Cuba: Not All Who Wander Are Lost

I went to Cuba for one purpose only-to collect content for a new online course about iPhone Street and Portrait photography.

I came back, for sure, with the goods, and more, but it took me three days to get started.

I arrived exhausted. Cuba was the last in a long series of projects I had been working on, over the past 4+ months.
I’m sure this is far from reality but, it felt like, I had been working, night and day, 7 days a week, for longer than I can remember.

My online coursework, especially in the preplanning stages, is tedious and laborious.

I have to write scripts, scout locations, develop detailed shot lists, line up subjects to shoot, polish up my gear, arrange ground support, etc.

For the first handful of days, after my arrival in Cuba, I joy couldn’t seem to get it going.
Rather than follow my trip notes and production plans, as I usually do, I said the hell with it and wandered the streets instead.

Not all who wander are lost.

My efforts have always been intentional, deliberate, planned, and calculated from the beginning of my photography journey.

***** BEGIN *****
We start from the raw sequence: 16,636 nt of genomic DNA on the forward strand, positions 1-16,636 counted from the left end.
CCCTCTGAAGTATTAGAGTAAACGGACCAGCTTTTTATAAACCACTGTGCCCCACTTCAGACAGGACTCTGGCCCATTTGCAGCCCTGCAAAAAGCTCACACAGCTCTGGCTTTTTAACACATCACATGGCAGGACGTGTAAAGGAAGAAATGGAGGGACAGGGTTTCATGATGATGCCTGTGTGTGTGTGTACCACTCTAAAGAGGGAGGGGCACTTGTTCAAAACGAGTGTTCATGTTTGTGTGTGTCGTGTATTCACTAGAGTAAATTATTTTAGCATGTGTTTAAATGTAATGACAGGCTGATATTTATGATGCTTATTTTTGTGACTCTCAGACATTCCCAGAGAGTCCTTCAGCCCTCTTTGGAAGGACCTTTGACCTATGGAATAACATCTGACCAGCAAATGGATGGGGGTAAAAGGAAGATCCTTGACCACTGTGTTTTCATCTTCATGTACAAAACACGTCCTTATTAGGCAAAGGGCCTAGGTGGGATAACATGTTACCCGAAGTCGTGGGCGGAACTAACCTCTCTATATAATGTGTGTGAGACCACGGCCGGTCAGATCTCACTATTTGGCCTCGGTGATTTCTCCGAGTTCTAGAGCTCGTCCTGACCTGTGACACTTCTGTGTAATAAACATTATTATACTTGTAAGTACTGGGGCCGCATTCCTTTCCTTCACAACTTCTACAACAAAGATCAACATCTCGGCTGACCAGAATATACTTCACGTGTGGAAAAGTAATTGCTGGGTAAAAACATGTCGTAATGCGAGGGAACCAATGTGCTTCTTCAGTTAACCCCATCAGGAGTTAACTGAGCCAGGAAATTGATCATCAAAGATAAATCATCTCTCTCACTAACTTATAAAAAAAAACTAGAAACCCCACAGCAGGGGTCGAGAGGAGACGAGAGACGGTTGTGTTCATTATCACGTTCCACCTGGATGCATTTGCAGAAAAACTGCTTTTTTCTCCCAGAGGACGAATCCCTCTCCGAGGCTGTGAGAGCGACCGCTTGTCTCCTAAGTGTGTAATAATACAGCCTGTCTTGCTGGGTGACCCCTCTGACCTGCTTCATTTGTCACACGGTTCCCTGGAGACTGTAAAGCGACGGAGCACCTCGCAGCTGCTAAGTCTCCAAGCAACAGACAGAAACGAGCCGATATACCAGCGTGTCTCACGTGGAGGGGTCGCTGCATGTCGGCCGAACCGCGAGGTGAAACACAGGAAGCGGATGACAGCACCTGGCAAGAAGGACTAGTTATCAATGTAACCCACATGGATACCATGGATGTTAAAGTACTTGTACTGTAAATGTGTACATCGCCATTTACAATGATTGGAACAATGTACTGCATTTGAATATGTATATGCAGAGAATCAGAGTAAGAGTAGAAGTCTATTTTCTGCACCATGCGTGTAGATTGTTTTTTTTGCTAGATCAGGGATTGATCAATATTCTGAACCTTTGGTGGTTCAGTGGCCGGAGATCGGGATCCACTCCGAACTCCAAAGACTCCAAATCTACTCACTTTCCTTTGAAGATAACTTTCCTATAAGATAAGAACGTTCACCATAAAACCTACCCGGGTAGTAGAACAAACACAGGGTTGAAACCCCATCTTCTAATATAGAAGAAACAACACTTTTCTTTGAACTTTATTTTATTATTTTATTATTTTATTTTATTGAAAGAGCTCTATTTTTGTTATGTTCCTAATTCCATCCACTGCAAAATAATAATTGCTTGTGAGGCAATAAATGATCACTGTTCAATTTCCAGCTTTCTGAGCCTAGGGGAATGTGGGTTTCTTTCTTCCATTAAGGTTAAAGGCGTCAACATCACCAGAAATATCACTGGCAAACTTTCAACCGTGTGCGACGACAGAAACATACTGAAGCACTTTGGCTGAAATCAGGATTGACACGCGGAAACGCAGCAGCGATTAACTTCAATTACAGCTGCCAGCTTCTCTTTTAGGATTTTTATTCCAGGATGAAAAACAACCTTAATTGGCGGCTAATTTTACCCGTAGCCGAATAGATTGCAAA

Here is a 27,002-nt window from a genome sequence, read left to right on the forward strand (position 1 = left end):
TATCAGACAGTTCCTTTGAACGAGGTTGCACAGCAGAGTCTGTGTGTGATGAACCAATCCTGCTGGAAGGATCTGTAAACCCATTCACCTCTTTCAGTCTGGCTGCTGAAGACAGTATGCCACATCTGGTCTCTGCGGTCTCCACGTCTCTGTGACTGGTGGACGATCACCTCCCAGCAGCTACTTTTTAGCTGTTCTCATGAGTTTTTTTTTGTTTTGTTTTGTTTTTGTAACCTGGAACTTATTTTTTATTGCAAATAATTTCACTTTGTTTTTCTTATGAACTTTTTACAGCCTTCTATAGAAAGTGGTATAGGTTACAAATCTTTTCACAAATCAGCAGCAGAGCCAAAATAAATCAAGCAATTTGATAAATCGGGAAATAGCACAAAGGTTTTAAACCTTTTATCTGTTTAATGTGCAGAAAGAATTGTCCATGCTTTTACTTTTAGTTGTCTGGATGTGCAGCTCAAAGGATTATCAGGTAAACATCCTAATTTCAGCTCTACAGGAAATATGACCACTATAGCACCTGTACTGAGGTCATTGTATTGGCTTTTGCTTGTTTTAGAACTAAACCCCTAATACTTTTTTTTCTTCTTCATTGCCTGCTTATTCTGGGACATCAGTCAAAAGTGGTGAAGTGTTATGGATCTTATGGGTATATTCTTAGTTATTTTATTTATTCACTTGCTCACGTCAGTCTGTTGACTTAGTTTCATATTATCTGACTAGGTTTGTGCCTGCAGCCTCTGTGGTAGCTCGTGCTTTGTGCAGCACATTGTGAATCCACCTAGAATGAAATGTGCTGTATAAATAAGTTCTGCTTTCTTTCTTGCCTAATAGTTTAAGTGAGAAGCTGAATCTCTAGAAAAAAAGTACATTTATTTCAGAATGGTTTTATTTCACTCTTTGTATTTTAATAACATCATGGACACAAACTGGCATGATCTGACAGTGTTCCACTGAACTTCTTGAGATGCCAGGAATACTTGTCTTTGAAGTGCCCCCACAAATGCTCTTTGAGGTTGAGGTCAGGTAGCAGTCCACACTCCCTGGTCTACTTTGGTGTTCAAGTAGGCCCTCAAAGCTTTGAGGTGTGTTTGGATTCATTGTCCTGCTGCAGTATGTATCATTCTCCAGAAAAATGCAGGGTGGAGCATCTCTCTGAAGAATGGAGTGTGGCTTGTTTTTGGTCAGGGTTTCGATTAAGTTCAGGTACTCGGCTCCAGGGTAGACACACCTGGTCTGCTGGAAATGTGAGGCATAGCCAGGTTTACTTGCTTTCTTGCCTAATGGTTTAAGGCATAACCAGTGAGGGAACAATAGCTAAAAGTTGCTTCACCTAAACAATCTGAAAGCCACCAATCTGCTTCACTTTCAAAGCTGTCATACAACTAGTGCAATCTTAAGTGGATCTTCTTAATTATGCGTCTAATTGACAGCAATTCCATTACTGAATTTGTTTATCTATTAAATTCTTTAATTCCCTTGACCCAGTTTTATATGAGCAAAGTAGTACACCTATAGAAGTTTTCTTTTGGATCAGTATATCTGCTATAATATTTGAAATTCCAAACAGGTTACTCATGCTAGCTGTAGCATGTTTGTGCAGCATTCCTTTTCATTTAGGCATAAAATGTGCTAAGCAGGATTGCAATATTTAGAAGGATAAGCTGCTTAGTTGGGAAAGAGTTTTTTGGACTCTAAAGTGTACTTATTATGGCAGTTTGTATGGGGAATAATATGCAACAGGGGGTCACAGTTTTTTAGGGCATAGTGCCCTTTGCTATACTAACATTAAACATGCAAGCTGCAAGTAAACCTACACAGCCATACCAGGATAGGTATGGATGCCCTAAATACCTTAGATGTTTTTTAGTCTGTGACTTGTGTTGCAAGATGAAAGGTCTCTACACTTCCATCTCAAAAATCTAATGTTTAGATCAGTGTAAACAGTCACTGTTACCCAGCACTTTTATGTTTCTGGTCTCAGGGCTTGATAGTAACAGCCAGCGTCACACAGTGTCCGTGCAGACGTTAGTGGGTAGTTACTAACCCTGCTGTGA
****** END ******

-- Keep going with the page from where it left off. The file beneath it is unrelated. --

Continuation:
Even my casual, photographic ramblings and roaming, are, more or less….. “intentional wanderings”.

Wander, in a general sense, for most people, implies aimlessness. Not for me.

For me, as a photographer, wandering takes on a more nuanced definition.

It means, in practical terms, that I don’t have a specific itinerary or roadmap or even a shot list.

Instead, I’m shooting what I see and following my instincts, impulses, and intuition.

Wandering, with the camera in hand, is a freeing experience full of surprises and gifts.

This is a tiny snapshot of what wandering looked like to me, in my first few days.



Jack Hollingsworth